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Breakwater floating island promises off-shore luxury for Chicago


June 11, 2014

The Breakwater Chicago floating island would function as a entertainment complex with restaurants, bars and a swimming pool

The Breakwater Chicago floating island would function as a entertainment complex with restaurants, bars and a swimming pool

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A Chicago businessman is floating the idea of an artificial island anchored to the bed of Lake Michigan around a mile off-shore. Launching the crowdfunding campaign today, entrepreneur Beau D'Arcy has high hopes for Breakwater Chicago, an urban getaway that promises to pamper city folk with the five-star service of a luxury resort.

The floating entertainment complex would measure 300 ft (91 m) long, 100 ft (30 m) wide, operate as a vessel and be towed 1.1 miles (1.77 km) off-shore in the summertime. During winter, it would be anchored to the shore and enclosed in a clear dome, its pool helping to create a tropical indoor environment a little closer to home.

Though there are still considerable regulatory hoops for D'Arcy to jump through before Breakwater becomes a reality, his team has already spent around two years developing the layout of the island. In addition to swimming, visitors could relax at the day spa, eat and drink at the bars and restaurants, soak up some rays on the sun deck and bust some moves at the nightclub.

The overall cost for Breakwater is expected to top US$20 million. The target for the initial Kickstarter campaign is a comparatively humble $30,000. If successful, these funds will be used to develop an animated 3D video tour of the vessel, helping the team to drum up community interest. From there, it hopes to build a 1:100 scale model of Breakwater to gain support from architects and environmental communities, before ultimately opening for business in time for (northern hemisphere) summer 2015.

You can hear from D'Arcy and his team in the pitch video below.

Source: Kickstarter

About the Author
Nick Lavars Nick was born outside of Melbourne, Australia, with a general curiosity that has drawn him to some distant (and very cold) places. Somewhere between enduring a winter in the Canadian Rockies and trekking through Chilean Patagonia, he graduated from university and pursued a career in journalism. Having worked for publications such as The Santiago Times and The Conversation, he now writes for Gizmag from Melbourne, excited by tech and all forms of innovation, the city's bizarre weather and curried egg sandwiches. All articles by Nick Lavars

I think that is really neat. I hope they succeed.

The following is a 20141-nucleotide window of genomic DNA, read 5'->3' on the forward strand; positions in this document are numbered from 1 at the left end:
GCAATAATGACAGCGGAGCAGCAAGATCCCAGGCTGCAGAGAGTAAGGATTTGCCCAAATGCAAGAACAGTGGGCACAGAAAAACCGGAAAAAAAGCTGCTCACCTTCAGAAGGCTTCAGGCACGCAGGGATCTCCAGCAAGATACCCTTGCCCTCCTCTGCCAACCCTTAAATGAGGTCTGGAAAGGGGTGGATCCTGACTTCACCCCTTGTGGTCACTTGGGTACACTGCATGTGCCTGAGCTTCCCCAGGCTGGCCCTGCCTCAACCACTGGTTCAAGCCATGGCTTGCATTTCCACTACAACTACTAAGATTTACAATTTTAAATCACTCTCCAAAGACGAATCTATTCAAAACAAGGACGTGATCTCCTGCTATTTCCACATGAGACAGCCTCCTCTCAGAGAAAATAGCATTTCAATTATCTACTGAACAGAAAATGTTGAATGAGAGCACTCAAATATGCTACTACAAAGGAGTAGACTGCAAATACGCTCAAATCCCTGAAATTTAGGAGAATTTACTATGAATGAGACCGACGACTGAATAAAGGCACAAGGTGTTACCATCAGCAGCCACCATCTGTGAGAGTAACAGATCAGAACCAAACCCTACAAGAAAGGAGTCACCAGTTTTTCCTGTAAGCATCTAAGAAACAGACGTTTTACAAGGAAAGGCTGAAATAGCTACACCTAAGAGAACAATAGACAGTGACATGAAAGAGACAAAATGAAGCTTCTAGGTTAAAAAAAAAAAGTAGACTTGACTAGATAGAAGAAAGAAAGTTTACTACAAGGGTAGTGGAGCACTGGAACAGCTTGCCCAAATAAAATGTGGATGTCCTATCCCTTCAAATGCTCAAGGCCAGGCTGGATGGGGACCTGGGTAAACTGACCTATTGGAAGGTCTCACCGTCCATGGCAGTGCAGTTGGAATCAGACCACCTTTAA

One year away from opening?! It would be difficult enough somewhere where the climate doesn't preclude working all the year round, but this little baby is going to be frozen in, blown in and basically stuck in for many months of the year.

How is it going to be built and do the facilities necessary for its construction already exist? 300 ft x 100 ft is going to require a pretty big dry dock. Failing that, is it going to be launched down a slipway? That would be pretty spectacular (and require a lot of strength to cope with the bending forces generated when the 'bow' is in the water and being supported by it while the 'stern' is still some way up the slipway and supported by it, not the water).

As for the clear dome, it will be interesting to see where it lands if a tornado catches hold of it. (Chicago is not known as windy city for nothing.

Mel Tisdale

Not sure if anyone noticed these have been around for 80 yrs to the bootlegger days and now as party boats, gambling ships, etc.

Fact is where are you going to find cheaper property close to downtown?

I've lived in the most expensive places near free on my boat for 25 yrs and now retiring back to the water. And thinking of a floating village/dock out in Tampa bay wouldn't be hard..


Beautiful location but as I recall from boating in the Chicago area, Lake Michigan is only about 30 feet deep for quite some distance from the shore. The water can be horribly rough there on many days of the summer. I feel safer sailing the ocean than the Great Lakes. Any floating island will have to be incredibly sea worthy with much more freeboard than shown in the picture above. Southern Lake Michigan has one of the highest concentrations of sunken vessels in the world. A small shallow draft cruise ship would make more sense than a man made island and could double as a luxury hotel and casino.


I think part of that $30,000 should be spent on a survey to see how many in the community think they might like to boat on over to the "Breakwater" and at what price.


There are a lot of boaters out on Lake Michigan and they tend to be the spending types who like to drink so I can see this possibly taking off.

Rann Xeroxx

If the water they are going to use is only 30' deep I doubt they would float it.

Just make sure it is outside Chicago's jurisdiction.

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